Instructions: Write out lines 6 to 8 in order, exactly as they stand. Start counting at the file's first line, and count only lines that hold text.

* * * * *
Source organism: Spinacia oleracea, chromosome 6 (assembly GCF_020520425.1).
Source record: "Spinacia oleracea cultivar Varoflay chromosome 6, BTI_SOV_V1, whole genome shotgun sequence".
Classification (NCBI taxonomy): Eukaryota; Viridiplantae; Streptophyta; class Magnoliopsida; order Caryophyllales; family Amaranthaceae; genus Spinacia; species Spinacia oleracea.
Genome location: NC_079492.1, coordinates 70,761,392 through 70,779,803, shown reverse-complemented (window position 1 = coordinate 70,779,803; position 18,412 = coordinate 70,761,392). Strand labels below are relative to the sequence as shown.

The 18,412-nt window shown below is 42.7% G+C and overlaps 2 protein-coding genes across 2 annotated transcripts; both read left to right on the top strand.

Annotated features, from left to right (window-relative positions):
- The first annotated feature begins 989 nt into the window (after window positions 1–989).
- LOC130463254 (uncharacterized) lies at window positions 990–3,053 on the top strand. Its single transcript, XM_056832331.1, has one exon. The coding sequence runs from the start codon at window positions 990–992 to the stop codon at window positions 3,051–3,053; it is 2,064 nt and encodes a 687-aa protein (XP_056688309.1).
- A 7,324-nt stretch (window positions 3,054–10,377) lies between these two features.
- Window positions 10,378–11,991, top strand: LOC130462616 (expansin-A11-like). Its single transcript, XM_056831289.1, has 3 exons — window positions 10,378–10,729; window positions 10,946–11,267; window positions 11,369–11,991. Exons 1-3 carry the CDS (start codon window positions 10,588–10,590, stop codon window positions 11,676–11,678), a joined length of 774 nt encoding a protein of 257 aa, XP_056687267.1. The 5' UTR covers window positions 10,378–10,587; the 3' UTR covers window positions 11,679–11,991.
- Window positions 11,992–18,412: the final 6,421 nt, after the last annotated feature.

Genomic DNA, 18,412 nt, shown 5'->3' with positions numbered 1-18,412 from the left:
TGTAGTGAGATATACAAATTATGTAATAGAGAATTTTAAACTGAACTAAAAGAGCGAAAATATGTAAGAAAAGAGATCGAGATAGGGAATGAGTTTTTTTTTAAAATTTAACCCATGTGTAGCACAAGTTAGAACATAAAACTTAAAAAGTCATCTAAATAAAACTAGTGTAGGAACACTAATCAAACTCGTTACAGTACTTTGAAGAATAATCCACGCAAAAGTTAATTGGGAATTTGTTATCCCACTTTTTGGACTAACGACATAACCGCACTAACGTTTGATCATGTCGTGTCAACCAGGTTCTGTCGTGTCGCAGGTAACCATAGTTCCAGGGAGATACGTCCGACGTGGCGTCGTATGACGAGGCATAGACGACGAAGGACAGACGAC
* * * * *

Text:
Annotated features, from left to right (window-relative positions):
- The first annotated feature begins 989 nt into the window (after window positions 1–989).
- LOC130463254 (uncharacterized) lies at window positions 990–3,053 on the top strand. Its single transcript, XM_056832331.1, has one exon. The coding sequence runs from the start codon at window positions 990–992 to the stop codon at window positions 3,051–3,053; it is 2,064 nt and encodes a 687-aa protein (XP_056688309.1).